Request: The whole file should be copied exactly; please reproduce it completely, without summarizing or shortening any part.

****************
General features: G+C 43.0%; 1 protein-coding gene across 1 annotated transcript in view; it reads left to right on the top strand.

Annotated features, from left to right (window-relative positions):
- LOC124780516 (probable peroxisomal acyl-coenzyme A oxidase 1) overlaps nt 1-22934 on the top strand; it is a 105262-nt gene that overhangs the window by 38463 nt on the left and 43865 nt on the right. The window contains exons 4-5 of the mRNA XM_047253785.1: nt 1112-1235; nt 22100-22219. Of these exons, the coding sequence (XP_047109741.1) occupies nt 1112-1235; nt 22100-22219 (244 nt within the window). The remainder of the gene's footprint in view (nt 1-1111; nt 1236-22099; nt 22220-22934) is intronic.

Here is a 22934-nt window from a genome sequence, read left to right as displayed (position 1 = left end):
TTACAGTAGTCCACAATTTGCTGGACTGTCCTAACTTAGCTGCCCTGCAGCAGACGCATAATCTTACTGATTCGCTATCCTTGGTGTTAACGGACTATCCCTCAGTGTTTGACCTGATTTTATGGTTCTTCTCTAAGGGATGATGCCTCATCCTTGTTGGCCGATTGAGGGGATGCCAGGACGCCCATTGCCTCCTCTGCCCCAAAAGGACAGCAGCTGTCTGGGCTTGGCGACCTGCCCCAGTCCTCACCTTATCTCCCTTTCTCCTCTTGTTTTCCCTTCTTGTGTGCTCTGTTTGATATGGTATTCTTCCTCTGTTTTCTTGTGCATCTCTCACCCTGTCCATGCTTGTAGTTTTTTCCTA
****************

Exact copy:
General features: G+C 43.0%; 1 protein-coding gene across 1 annotated transcript in view; it reads left to right on the top strand.

Annotated features, from left to right (window-relative positions):
- LOC124780516 (probable peroxisomal acyl-coenzyme A oxidase 1) overlaps nt 1-22934 on the top strand; it is a 105262-nt gene that overhangs the window by 38463 nt on the left and 43865 nt on the right. The window contains exons 4-5 of the mRNA XM_047253785.1: nt 1112-1235; nt 22100-22219. Of these exons, the coding sequence (XP_047109741.1) occupies nt 1112-1235; nt 22100-22219 (244 nt within the window). The remainder of the gene's footprint in view (nt 1-1111; nt 1236-22099; nt 22220-22934) is intronic.

Here is a 22934-nt window from a genome sequence, read left to right as displayed (position 1 = left end):
TTACAGTAGTCCACAATTTGCTGGACTGTCCTAACTTAGCTGCCCTGCAGCAGACGCATAATCTTACTGATTCGCTATCCTTGGTGTTAACGGACTATCCCTCAGTGTTTGACCTGATTTTATGGTTCTTCTCTAAGGGATGATGCCTCATCCTTGTTGGCCGATTGAGGGGATGCCAGGACGCCCATTGCCTCCTCTGCCCCAAAAGGACAGCAGCTGTCTGGGCTTGGCGACCTGCCCCAGTCCTCACCTTATCTCCCTTTCTCCTCTTGTTTTCCCTTCTTGTGTGCTCTGTTTGATATGGTATTCTTCCTCTGTTTTCTTGTGCATCTCTCACCCTGTCCATGCTTGTAGTTTTTTCCTA